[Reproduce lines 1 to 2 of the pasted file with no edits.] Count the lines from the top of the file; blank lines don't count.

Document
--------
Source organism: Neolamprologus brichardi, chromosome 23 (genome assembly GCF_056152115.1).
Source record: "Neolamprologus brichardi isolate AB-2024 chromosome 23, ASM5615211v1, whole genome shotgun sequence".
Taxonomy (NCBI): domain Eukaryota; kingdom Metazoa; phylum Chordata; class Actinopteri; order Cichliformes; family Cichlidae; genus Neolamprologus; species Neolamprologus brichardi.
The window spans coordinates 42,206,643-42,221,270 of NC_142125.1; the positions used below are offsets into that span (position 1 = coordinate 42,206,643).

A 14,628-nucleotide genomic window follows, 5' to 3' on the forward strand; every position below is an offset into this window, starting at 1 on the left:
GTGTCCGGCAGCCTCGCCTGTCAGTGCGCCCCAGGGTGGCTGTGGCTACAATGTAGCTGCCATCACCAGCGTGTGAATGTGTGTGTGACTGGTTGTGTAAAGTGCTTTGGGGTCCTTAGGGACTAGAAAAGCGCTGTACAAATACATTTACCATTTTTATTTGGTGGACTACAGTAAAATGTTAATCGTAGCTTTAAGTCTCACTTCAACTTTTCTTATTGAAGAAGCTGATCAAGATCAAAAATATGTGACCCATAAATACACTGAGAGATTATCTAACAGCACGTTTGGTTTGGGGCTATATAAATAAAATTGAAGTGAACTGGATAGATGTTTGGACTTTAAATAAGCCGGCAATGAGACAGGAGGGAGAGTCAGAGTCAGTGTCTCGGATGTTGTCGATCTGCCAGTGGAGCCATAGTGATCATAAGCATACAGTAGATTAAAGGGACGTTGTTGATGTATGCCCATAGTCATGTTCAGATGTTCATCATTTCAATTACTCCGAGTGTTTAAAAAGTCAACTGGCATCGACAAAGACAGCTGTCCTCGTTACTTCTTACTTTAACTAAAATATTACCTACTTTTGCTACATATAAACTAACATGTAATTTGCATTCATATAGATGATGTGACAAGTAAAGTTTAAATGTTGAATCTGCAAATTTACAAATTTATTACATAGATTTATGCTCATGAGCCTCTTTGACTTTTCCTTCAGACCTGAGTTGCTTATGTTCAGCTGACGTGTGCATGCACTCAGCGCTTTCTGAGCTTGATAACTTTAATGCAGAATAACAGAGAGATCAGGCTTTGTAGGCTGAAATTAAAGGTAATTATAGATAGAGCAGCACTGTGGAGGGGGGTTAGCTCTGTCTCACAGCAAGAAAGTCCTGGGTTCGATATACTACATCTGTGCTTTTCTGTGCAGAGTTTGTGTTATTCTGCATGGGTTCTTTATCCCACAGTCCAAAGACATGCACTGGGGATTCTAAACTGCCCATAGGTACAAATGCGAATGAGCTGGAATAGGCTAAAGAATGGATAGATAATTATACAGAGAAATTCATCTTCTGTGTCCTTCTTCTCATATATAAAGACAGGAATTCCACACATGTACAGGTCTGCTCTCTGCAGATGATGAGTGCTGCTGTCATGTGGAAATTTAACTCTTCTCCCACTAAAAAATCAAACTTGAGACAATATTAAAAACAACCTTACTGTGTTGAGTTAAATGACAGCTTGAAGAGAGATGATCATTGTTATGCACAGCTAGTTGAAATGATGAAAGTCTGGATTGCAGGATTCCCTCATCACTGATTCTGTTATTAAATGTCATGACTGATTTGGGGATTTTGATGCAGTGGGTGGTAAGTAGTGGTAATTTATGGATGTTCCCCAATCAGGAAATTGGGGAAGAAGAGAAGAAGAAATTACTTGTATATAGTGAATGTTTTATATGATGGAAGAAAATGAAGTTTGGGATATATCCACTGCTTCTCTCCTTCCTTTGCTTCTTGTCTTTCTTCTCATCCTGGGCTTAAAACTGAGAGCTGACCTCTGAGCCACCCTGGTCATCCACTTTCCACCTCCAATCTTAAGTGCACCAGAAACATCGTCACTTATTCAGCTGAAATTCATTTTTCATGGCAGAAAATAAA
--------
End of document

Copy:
Source organism: Neolamprologus brichardi, chromosome 23 (genome assembly GCF_056152115.1).
Source record: "Neolamprologus brichardi isolate AB-2024 chromosome 23, ASM5615211v1, whole genome shotgun sequence".